1. This site uses cookies. By continuing to use this site, you are agreeing to our use of cookies. Learn More.

DNS/DHCP Outages

Discussion in 'Networks' started by Fergal1982, Feb 13, 2007.

  1. Fergal1982

    Fergal1982 Petabyte Poster

    4,196
    171
    211
    I had my server freeze this evening, taking my DNS and DHCP offline for a while. In resolving it, it led me to a question. I know i've asked questions about this stuff before (i never can seem to get my head around it).

    Whilst the system was down i noticed some things happening. I was unable to navigate to any websites, but online resources already in place operated without issue (ie msn, yahoo, WoW). I seemed to be able to navigate to another machine by IP, but renewing the IP killed the system.

    Now im pretty sure i understand by DHCP operated in the manner it did, but correct me if im wrong:

    When you obtain your Lease, it lasts for a certain period of time (say 7 days). once you have your lease, the system just periodically checks for a network connection to the dhcp server (such as when you reconnect to the network, bootup, etc), so its only really when the lease expires that you notice major issues if an outage occurs whilst you are working.

    DNS im a bit confused about. it seems that your programs only need the DNS server functioning in order to establish the connection. once its running, it doesnt appear to require DNS. This seems contrary to what i would believe would happen. Surely whenever you try to communicate with the network resource. no?

    Im confused.
     
    Certifications: ITIL Foundation; MCTS: Visual Studio Team Foundation Server 2010, Administration
    WIP: None at present
  2. AJ

    AJ Administrator Administrator

    6,771
    102
    221
    Fergal, I in know way consider myself an expert in DNS or DHCP but here we go .................

    When your pc gets an IP addy, if set up, your DHCP server will register this address and name with thew dns server. Now if server are down then the clients will refer to their DNS cache to resolve name to IP addy if the DNS server is not on-line. If this can not be resolved then you wil get a DNS error. Internally, a broadcast for name to IP can happen and this will resolve internally but will not allow external resolution of name to IP.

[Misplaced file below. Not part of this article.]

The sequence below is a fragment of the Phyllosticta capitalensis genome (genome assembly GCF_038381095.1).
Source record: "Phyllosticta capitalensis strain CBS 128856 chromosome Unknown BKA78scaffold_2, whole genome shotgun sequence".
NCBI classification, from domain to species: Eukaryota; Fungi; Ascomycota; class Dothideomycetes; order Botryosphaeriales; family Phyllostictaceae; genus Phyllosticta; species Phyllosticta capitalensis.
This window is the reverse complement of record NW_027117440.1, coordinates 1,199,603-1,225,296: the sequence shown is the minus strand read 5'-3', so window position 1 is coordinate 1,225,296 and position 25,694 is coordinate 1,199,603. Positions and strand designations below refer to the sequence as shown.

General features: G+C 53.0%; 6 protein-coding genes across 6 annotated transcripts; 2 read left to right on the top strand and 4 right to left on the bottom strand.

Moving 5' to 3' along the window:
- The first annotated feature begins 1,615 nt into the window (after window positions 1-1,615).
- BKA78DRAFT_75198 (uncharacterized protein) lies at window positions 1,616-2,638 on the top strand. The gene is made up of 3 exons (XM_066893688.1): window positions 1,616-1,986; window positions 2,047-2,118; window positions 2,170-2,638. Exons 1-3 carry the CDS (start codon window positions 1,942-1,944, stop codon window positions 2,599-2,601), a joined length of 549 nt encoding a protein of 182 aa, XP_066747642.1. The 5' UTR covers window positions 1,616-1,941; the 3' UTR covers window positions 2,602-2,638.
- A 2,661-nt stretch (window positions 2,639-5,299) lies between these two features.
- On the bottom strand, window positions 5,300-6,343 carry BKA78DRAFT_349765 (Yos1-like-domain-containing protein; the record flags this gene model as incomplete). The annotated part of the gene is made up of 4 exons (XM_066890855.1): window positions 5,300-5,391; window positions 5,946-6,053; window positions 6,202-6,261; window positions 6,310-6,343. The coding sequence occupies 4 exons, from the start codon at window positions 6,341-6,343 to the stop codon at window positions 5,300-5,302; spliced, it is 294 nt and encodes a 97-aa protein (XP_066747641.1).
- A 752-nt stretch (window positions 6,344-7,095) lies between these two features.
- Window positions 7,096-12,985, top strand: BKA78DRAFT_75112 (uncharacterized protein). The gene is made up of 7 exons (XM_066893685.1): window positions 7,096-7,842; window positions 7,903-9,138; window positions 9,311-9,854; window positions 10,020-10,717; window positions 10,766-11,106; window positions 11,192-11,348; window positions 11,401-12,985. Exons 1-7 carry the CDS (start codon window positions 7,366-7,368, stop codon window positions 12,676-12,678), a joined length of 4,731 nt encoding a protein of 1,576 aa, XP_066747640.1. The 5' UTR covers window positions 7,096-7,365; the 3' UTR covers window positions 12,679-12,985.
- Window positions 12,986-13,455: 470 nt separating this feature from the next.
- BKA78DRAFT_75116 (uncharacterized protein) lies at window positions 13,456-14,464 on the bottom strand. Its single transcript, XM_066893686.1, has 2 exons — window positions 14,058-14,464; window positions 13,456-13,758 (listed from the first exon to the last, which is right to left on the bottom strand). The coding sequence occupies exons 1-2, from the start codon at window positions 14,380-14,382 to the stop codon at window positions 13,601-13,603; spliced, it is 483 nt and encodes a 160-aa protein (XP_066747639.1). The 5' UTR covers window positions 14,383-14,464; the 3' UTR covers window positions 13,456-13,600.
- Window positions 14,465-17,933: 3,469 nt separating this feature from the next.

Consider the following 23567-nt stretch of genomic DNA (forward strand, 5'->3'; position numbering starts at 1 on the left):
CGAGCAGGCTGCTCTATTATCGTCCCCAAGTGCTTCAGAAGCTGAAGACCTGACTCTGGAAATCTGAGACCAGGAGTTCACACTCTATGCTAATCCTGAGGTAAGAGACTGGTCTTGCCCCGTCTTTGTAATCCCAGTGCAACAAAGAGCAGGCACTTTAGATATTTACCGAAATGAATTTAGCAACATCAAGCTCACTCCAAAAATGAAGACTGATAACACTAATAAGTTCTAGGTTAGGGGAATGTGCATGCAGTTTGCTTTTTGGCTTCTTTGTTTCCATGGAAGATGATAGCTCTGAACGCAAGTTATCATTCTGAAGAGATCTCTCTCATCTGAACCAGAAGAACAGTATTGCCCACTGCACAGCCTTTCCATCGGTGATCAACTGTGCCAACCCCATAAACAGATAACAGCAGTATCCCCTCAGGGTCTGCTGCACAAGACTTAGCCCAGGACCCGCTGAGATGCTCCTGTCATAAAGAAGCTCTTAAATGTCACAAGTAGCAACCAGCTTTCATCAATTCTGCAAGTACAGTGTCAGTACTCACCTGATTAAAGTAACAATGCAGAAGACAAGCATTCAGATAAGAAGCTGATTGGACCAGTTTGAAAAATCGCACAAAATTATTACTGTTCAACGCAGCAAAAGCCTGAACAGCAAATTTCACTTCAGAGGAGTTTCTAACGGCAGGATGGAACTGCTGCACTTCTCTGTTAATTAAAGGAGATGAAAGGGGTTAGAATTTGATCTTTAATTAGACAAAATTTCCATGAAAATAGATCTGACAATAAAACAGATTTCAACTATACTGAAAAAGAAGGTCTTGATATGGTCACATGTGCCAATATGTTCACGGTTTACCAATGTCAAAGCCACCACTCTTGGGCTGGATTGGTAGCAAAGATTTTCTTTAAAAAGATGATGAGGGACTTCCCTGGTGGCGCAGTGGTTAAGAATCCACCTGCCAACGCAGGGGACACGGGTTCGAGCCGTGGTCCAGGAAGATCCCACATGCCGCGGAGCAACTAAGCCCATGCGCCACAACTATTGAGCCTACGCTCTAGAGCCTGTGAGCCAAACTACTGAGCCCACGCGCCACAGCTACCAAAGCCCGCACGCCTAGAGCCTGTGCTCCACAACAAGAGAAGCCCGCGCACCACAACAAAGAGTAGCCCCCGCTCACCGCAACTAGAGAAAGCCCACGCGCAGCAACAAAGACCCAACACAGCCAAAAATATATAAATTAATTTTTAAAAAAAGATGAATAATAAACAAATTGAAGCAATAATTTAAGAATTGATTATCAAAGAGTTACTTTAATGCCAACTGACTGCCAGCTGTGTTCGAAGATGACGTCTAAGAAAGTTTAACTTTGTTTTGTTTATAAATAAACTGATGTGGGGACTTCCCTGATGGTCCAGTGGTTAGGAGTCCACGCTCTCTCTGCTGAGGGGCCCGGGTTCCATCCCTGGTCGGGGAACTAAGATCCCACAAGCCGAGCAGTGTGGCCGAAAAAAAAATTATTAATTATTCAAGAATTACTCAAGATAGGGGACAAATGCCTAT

Right I'll happily be corrected by others.
     
    Certifications: MCSE, MCSA (messaging), ITIL Foundation v3
    WIP: Looking at doing ..................
  3. Bluerinse
    Honorary Member

    Bluerinse Exabyte Poster

    8,871
    167
    256
    Yup and don't forget that if the client can't contact a DHCP server it will not keep the lease even if it hasn't expired - W2K and XP will assign themselves an APIPA address 169.254.x.x and keep trying to contact a DHCP server every five minutes. This will break connectivity with just about everything on the subnet except other APIPA clients.
     
    Certifications: C&G Electronics - MCSA (W2K) MCSE (W2K)
  4. Sparky
    Highly Decorated Member Award

    Sparky Zettabyte Poster Moderator

    10,190
    296
    319
    Remember there is DNS cache of the PC, run ipconfig /displaydns at the command line to see what is there.
     
    Certifications: MSc MCSE MCSA:M MCSA:S MCITP:EA MCTS(x5) Security+ Network+ A+
    WIP: Exchange 2007\2010
  5. Fergal1982

    Fergal1982 Petabyte Poster

    4,196
    171
    211
    I tried that, all i got was

    Could not display the DNS Resolver Cache.
     
    Certifications: ITIL Foundation; MCTS: Visual Studio Team Foundation Server 2010, Administration
    WIP: None at present
  6. Bluerinse
    Honorary Member

    Bluerinse Exabyte Poster

    8,871
    167
    256
    Ferg, make sure your "DNS client" service is running.
     
    Certifications: C&G Electronics - MCSA (W2K) MCSE (W2K)
  7. Fergal1982

    Fergal1982 Petabyte Poster

    4,196
    171
    211
    that sorted it. should i have it running as standard? what benefit/effect will it have on the system?
     
    Certifications: ITIL Foundation; MCTS: Visual Studio Team Foundation Server 2010, Administration
    WIP: None at present
  8. Bluerinse
    Honorary Member

    Bluerinse Exabyte Poster

    8,871
    167
    256
    Yes it should start automatically I believe.

    The benefits are that it should in theory speed up DNS resolution as the client will check it's cache before going out on the wire to contact a DNS server.
     
    Certifications: C&G Electronics - MCSA (W2K) MCSE (W2K)

Share This Page

Loading...